Parenting With a Mental Illness

When you meet 34-year-old mother-of-two Narelle* for the first time, you’re not actually meeting her, but her ‘representative’ as she tells it.

“She’s the one who laughs and smiles a lot and says all of the right things so that people walk away thinking what a capable and loving mother she is,” Narelle admits.

“It’s not so bad when I only have to endure short interactions, but it makes things difficult if we get to know each other and they begin cracking the surface.”

parenting with a mental illness Photo: article supplied

As a long-time sufferer of depression, that surface is one Narelle says she has worked hard to fortify – particularly since she had her first child eight years ago.

“You’re always worried you’re not doing enough for your children or keeping up with routines the way you should, but the real fear is that if people start to notice what’s really going on with you, your children will eventually be taken away,” she says

“You’d rather just stay silent and continue to do the best you can until things get better.”

Narelle’s story, sadly, is an all-too-common one, according to the Australian Bureau of Statistics which shows around one in six parents with a dependent child have a mental illness or mental health problem.

“Mental illness really doesn’t care if you’re a parent, it really can strike anyone,” says Associate Professor Vijaya Manicavasagar from Black Dog Institute.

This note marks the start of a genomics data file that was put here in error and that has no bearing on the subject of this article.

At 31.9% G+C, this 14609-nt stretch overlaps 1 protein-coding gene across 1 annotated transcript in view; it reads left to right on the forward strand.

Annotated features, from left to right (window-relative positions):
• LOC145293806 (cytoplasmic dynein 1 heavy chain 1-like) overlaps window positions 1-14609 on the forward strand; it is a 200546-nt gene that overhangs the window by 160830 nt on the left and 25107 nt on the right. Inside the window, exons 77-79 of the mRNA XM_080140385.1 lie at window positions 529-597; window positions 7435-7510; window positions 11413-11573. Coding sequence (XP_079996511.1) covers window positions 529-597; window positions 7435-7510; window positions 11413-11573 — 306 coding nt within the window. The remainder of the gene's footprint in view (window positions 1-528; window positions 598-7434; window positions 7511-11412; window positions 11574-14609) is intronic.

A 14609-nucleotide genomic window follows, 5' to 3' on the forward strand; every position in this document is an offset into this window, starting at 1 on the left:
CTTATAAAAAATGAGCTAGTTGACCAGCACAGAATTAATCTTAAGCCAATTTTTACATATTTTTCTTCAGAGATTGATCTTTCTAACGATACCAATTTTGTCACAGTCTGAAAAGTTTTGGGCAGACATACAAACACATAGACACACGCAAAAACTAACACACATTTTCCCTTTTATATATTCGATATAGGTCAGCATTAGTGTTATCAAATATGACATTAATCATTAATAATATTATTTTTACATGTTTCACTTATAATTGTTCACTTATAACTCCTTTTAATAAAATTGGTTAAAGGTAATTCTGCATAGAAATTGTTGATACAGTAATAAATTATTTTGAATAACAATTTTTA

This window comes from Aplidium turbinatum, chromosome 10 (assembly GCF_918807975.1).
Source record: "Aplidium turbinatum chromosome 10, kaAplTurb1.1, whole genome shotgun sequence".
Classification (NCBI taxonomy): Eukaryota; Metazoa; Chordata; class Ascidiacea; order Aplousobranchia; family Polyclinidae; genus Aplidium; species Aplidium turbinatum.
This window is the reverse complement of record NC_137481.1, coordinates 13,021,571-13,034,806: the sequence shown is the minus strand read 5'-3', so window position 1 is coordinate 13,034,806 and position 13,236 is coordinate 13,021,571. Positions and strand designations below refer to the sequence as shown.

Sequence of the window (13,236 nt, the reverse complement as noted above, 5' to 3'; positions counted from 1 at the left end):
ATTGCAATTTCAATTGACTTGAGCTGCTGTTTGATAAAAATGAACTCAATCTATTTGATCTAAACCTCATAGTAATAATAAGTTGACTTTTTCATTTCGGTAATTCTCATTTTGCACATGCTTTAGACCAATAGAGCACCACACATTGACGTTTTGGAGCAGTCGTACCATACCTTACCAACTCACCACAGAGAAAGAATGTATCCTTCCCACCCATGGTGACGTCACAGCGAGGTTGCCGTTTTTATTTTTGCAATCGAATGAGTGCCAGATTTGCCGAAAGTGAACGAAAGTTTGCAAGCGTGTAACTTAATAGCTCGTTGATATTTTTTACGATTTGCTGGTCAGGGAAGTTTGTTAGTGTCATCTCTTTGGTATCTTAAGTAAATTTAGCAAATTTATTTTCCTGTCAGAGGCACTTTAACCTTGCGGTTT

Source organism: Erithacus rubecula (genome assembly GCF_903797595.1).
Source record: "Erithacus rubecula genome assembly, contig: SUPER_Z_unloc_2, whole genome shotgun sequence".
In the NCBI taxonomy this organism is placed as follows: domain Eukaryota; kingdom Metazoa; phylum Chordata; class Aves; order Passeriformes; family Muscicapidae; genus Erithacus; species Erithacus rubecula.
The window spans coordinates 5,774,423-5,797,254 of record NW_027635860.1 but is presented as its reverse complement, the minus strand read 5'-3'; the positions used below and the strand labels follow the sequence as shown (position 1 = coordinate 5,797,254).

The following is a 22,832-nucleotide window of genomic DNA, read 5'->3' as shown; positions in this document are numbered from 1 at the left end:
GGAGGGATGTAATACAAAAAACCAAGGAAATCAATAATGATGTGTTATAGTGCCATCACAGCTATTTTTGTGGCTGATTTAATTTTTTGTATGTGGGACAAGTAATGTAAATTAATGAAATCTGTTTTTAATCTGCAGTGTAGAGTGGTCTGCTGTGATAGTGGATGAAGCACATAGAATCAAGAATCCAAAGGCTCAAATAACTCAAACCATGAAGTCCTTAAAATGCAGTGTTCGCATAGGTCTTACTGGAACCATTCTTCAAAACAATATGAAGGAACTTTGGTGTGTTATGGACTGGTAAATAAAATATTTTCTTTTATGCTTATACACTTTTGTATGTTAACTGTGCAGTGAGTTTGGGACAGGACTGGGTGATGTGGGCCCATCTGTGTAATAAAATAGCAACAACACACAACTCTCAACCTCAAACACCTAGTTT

“But we know it’s women – and particularly women of a child-bearing age – who are far more likely to suffer from depression and anxiety than men.”

The reality of parenting with a mental illness

Perhaps the biggest problem with writing about mental health is that there is no one-size-fits-all statement you can make about symptoms and approaches, warns Professor Manicavasagar.

“From anxiety and/or generalised depression to bipolar disorder and schizophrenia, the number of illness parents can suffer is vast, and they each present with their own symptoms, have their own challenges and will require their own health care plan,” she says.

Being able to engage with your children, keep on top of household duties and responsibilities and hold down a job are key concerns across the board, but the real issues of parenting with a mental illness run far deeper and could have far-reaching consequences if help is not actively sought.

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